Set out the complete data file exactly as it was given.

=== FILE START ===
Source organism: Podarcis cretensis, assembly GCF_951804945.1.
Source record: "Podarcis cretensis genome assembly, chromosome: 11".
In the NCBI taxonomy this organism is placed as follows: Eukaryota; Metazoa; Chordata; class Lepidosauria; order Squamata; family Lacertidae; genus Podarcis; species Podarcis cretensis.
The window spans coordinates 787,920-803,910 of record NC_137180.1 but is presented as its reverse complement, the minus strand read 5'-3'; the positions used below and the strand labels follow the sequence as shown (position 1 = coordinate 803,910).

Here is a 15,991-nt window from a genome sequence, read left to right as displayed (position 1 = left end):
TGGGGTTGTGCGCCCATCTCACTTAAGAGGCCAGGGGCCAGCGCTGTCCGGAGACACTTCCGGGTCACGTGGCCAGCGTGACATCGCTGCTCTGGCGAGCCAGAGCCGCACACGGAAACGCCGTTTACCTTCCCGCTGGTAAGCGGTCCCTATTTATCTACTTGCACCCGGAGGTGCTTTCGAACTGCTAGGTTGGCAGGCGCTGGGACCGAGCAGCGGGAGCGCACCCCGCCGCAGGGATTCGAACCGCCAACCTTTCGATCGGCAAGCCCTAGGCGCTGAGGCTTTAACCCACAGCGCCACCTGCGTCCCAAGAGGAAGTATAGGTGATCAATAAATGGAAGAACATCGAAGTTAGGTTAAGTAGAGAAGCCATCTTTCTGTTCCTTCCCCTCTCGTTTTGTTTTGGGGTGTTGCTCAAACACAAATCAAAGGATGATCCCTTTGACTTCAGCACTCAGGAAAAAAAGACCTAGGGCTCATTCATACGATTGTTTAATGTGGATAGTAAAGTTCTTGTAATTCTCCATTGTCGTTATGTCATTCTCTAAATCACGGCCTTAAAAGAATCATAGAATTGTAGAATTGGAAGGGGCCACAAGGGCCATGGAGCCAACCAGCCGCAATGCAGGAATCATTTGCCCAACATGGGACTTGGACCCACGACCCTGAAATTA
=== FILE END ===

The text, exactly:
Source organism: Podarcis cretensis, assembly GCF_951804945.1.
Source record: "Podarcis cretensis genome assembly, chromosome: 11".
In the NCBI taxonomy this organism is placed as follows: Eukaryota; Metazoa; Chordata; class Lepidosauria; order Squamata; family Lacertidae; genus Podarcis; species Podarcis cretensis.
The window spans coordinates 787,920-803,910 of record NC_137180.1 but is presented as its reverse complement, the minus strand read 5'-3'; the positions used below and the strand labels follow the sequence as shown (position 1 = coordinate 803,910).

Here is a 15,991-nt window from a genome sequence, read left to right as displayed (position 1 = left end):
TGGGGTTGTGCGCCCATCTCACTTAAGAGGCCAGGGGCCAGCGCTGTCCGGAGACACTTCCGGGTCACGTGGCCAGCGTGACATCGCTGCTCTGGCGAGCCAGAGCCGCACACGGAAACGCCGTTTACCTTCCCGCTGGTAAGCGGTCCCTATTTATCTACTTGCACCCGGAGGTGCTTTCGAACTGCTAGGTTGGCAGGCGCTGGGACCGAGCAGCGGGAGCGCACCCCGCCGCAGGGATTCGAACCGCCAACCTTTCGATCGGCAAGCCCTAGGCGCTGAGGCTTTAACCCACAGCGCCACCTGCGTCCCAAGAGGAAGTATAGGTGATCAATAAATGGAAGAACATCGAAGTTAGGTTAAGTAGAGAAGCCATCTTTCTGTTCCTTCCCCTCTCGTTTTGTTTTGGGGTGTTGCTCAAACACAAATCAAAGGATGATCCCTTTGACTTCAGCACTCAGGAAAAAAAGACCTAGGGCTCATTCATACGATTGTTTAATGTGGATAGTAAAGTTCTTGTAATTCTCCATTGTCGTTATGTCATTCTCTAAATCACGGCCTTAAAAGAATCATAGAATTGTAGAATTGGAAGGGGCCACAAGGGCCATGGAGCCAACCAGCCGCAATGCAGGAATCATTTGCCCAACATGGGACTTGGACCCACGACCCTGAAATTA